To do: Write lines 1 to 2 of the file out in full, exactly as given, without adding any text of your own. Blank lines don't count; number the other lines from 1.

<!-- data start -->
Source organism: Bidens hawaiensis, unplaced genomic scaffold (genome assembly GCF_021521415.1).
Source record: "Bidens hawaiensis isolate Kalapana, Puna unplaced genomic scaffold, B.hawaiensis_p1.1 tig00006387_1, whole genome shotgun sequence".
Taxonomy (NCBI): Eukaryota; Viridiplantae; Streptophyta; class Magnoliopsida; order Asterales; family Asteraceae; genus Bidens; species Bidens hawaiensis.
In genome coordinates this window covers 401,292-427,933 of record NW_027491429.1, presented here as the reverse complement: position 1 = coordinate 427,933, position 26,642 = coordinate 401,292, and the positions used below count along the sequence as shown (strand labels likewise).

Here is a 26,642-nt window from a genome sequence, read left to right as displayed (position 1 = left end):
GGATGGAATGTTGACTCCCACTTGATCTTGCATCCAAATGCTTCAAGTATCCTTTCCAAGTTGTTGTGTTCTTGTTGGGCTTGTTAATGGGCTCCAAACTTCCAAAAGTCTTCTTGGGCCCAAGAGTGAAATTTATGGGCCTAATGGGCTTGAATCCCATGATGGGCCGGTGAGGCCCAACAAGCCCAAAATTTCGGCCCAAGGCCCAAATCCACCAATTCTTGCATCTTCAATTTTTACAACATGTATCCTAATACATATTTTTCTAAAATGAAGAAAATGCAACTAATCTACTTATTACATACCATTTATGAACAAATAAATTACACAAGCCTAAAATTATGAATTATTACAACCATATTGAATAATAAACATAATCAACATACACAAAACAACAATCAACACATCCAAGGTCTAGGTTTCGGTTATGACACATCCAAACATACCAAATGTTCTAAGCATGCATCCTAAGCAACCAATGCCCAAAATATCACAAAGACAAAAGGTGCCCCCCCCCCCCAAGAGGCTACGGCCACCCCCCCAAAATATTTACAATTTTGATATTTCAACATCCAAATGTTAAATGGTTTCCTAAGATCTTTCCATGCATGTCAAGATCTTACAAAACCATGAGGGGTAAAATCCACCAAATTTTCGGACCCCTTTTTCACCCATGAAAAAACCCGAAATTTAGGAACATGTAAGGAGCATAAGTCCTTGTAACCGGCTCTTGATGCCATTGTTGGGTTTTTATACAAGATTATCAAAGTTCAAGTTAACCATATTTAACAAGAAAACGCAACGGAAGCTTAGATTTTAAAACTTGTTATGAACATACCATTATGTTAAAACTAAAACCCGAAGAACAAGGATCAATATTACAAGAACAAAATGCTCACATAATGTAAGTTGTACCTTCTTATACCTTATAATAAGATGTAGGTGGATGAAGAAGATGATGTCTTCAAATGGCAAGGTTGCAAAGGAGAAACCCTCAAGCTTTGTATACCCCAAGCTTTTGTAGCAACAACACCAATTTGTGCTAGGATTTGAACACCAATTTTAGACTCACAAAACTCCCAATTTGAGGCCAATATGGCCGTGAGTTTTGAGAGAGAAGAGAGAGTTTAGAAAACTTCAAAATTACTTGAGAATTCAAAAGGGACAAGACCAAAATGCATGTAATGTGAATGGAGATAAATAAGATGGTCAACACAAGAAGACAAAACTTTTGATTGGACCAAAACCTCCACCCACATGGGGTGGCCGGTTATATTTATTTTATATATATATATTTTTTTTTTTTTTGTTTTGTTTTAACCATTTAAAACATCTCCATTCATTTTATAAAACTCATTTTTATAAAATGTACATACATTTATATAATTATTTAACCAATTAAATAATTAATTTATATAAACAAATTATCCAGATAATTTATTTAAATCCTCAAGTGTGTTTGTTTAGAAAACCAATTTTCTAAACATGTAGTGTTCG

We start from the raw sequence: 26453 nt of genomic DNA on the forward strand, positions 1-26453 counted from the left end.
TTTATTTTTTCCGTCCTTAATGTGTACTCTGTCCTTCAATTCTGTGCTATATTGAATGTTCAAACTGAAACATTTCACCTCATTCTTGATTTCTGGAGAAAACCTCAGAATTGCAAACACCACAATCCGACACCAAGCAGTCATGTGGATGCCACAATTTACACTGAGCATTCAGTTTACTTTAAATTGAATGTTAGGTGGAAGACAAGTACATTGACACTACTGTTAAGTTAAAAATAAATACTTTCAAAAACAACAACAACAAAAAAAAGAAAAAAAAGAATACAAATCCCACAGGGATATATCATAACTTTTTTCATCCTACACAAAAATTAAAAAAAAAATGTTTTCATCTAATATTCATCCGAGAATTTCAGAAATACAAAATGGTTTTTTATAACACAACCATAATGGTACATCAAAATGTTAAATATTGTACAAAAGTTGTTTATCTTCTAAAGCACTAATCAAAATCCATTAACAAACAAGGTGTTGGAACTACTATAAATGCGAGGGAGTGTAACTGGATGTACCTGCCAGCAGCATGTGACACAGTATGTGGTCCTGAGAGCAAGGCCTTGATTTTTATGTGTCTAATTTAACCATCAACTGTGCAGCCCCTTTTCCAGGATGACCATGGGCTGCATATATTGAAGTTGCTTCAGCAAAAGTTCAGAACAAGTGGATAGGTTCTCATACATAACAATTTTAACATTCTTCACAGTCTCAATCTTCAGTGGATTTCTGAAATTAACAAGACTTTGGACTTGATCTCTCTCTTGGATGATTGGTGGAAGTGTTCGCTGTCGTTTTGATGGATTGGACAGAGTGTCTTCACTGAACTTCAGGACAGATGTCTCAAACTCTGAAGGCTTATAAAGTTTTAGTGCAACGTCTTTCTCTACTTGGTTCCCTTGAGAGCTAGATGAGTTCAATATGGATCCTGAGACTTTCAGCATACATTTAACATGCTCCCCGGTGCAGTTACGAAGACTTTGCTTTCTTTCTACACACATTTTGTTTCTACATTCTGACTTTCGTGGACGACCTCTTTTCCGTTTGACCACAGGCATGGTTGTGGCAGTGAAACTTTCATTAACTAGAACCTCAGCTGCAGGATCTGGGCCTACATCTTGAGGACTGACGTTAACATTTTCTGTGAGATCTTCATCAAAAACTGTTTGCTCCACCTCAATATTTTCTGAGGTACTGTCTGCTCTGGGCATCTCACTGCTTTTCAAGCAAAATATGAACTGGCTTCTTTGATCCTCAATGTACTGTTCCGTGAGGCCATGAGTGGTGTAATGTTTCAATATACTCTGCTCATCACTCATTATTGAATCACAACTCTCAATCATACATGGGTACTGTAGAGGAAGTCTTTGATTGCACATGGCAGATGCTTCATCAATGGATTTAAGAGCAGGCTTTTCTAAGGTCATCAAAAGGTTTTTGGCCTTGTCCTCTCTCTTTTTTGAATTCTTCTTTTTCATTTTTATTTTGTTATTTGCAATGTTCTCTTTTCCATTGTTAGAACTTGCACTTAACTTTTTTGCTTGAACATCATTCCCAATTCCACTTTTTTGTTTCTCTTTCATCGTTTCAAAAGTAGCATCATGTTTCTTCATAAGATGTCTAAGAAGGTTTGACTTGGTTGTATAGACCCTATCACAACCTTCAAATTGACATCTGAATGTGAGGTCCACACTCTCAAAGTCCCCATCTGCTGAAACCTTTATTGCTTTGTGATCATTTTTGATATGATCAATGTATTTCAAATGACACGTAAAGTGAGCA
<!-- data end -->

Source organism: Bidens hawaiensis, unplaced genomic scaffold (genome assembly GCF_021521415.1).
Source record: "Bidens hawaiensis isolate Kalapana, Puna unplaced genomic scaffold, B.hawaiensis_p1.1 tig00006387_1, whole genome shotgun sequence".